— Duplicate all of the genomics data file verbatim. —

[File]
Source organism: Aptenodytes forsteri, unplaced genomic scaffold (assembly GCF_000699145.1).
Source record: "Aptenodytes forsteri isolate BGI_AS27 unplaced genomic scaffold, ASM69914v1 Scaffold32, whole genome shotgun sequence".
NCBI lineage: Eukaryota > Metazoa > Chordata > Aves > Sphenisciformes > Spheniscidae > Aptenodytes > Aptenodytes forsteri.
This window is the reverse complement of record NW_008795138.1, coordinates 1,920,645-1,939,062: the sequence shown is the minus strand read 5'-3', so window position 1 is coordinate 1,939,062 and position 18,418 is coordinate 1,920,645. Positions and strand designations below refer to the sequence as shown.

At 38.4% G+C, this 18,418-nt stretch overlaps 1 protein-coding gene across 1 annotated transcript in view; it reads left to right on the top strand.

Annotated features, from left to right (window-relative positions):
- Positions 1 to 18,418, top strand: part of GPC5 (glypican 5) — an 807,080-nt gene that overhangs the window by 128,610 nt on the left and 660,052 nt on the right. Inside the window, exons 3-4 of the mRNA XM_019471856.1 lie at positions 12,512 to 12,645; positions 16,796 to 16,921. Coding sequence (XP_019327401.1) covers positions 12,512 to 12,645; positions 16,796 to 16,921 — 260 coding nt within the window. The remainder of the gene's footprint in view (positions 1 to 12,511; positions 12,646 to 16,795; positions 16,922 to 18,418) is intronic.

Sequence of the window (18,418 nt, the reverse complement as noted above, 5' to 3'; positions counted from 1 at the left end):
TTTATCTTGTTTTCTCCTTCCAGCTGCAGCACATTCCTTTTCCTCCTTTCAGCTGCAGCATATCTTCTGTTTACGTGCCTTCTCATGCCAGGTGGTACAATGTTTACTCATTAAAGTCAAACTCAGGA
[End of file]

Source organism: Aptenodytes forsteri, unplaced genomic scaffold (assembly GCF_000699145.1).
Source record: "Aptenodytes forsteri isolate BGI_AS27 unplaced genomic scaffold, ASM69914v1 Scaffold32, whole genome shotgun sequence".
NCBI lineage: Eukaryota > Metazoa > Chordata > Aves > Sphenisciformes > Spheniscidae > Aptenodytes > Aptenodytes forsteri.
This window is the reverse complement of record NW_008795138.1, coordinates 1,920,645-1,939,062: the sequence shown is the minus strand read 5'-3', so window position 1 is coordinate 1,939,062 and position 18,418 is coordinate 1,920,645. Positions and strand designations below refer to the sequence as shown.

At 38.4% G+C, this 18,418-nt stretch overlaps 1 protein-coding gene across 1 annotated transcript in view; it reads left to right on the top strand.

Annotated features, from left to right (window-relative positions):
- Positions 1 to 18,418, top strand: part of GPC5 (glypican 5) — an 807,080-nt gene that overhangs the window by 128,610 nt on the left and 660,052 nt on the right. Inside the window, exons 3-4 of the mRNA XM_019471856.1 lie at positions 12,512 to 12,645; positions 16,796 to 16,921. Coding sequence (XP_019327401.1) covers positions 12,512 to 12,645; positions 16,796 to 16,921 — 260 coding nt within the window. The remainder of the gene's footprint in view (positions 1 to 12,511; positions 12,646 to 16,795; positions 16,922 to 18,418) is intronic.

Sequence of the window (18,418 nt, the reverse complement as noted above, 5' to 3'; positions counted from 1 at the left end):
TTTATCTTGTTTTCTCCTTCCAGCTGCAGCACATTCCTTTTCCTCCTTTCAGCTGCAGCATATCTTCTGTTTACGTGCCTTCTCATGCCAGGTGGTACAATGTTTACTCATTAAAGTCAAACTCAGGA